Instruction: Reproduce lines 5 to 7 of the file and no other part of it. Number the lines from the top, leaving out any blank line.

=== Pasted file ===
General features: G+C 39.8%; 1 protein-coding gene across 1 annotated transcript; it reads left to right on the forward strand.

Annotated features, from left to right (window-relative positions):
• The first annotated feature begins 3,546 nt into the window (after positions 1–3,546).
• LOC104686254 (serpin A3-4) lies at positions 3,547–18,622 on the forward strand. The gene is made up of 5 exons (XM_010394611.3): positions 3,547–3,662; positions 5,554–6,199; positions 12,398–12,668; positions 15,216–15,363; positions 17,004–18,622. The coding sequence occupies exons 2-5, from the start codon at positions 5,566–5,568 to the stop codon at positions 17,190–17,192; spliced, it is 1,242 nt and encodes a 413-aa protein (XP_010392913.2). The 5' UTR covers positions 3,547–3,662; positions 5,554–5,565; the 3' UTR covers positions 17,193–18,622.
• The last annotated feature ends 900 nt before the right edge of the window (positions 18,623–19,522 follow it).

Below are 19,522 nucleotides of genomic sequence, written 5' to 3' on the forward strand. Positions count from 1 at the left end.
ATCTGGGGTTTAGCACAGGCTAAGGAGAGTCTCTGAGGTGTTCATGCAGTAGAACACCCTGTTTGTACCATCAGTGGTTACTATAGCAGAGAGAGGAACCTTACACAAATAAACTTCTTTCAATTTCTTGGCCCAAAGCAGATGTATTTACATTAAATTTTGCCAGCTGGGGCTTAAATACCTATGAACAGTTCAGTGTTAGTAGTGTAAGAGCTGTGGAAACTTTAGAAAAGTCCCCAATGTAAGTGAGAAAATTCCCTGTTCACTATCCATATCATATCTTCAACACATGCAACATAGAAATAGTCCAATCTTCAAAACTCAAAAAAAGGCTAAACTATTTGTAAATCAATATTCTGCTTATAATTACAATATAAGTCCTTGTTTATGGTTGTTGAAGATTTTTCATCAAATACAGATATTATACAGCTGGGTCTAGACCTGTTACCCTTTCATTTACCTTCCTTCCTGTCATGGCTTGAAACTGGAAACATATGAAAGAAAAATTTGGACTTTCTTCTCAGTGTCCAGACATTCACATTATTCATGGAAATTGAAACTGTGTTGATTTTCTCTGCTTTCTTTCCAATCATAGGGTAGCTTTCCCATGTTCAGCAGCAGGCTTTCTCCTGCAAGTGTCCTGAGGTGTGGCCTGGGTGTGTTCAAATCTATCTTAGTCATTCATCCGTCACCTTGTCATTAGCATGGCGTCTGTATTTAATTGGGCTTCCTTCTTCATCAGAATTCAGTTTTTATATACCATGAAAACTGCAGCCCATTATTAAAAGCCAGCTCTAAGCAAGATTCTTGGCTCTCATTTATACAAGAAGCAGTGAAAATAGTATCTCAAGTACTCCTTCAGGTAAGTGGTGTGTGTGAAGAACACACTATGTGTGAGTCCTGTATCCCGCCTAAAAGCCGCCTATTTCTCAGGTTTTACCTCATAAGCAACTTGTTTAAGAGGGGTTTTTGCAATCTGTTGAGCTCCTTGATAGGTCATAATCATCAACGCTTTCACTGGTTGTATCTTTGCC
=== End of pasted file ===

• The last annotated feature ends 900 nt before the right edge of the window (positions 18,623–19,522 follow it).

Below are 19,522 nucleotides of genomic sequence, written 5' to 3' on the forward strand. Positions count from 1 at the left end.
ATCTGGGGTTTAGCACAGGCTAAGGAGAGTCTCTGAGGTGTTCATGCAGTAGAACACCCTGTTTGTACCATCAGTGGTTACTATAGCAGAGAGAGGAACCTTACACAAATAAACTTCTTTCAATTTCTTGGCCCAAAGCAGATGTATTTACATTAAATTTTGCCAGCTGGGGCTTAAATACCTATGAACAGTTCAGTGTTAGTAGTGTAAGAGCTGTGGAAACTTTAGAAAAGTCCCCAATGTAAGTGAGAAAATTCCCTGTTCACTATCCATATCATATCTTCAACACATGCAACATAGAAATAGTCCAATCTTCAAAACTCAAAAAAAGGCTAAACTATTTGTAAATCAATATTCTGCTTATAATTACAATATAAGTCCTTGTTTATGGTTGTTGAAGATTTTTCATCAAATACAGATATTATACAGCTGGGTCTAGACCTGTTACCCTTTCATTTACCTTCCTTCCTGTCATGGCTTGAAACTGGAAACATATGAAAGAAAAATTTGGACTTTCTTCTCAGTGTCCAGACATTCACATTATTCATGGAAATTGAAACTGTGTTGATTTTCTCTGCTTTCTTTCCAATCATAGGGTAGCTTTCCCATGTTCAGCAGCAGGCTTTCTCCTGCAAGTGTCCTGAGGTGTGGCCTGGGTGTGTTCAAATCTATCTTAGTCATTCATCCGTCACCTTGTCATTAGCATGGCGTCTGTATTTAATTGGGCTTCCTTCTTCATCAGAATTCAGTTTTTATATACCATGAAAACTGCAGCCCATTATTAAAAGCCAGCTCTAAGCAAGATTCTTGGCTCTCATTTATACAAGAAGCAGTGAAAATAGTATCTCAAGTACTCCTTCAGGTAAGTGGTGTGTGTGAAGAACACACTATGTGTGAGTCCTGTATCCCGCCTAAAAGCCGCCTATTTCTCAGGTTTTACCTCATAAGCAACTTGTTTAAGAGGGGTTTTTGCAATCTGTTGAGCTCCTTGATAGGTCATAATCATCAACGCTTTCACTGGTTGTATCTTTGCC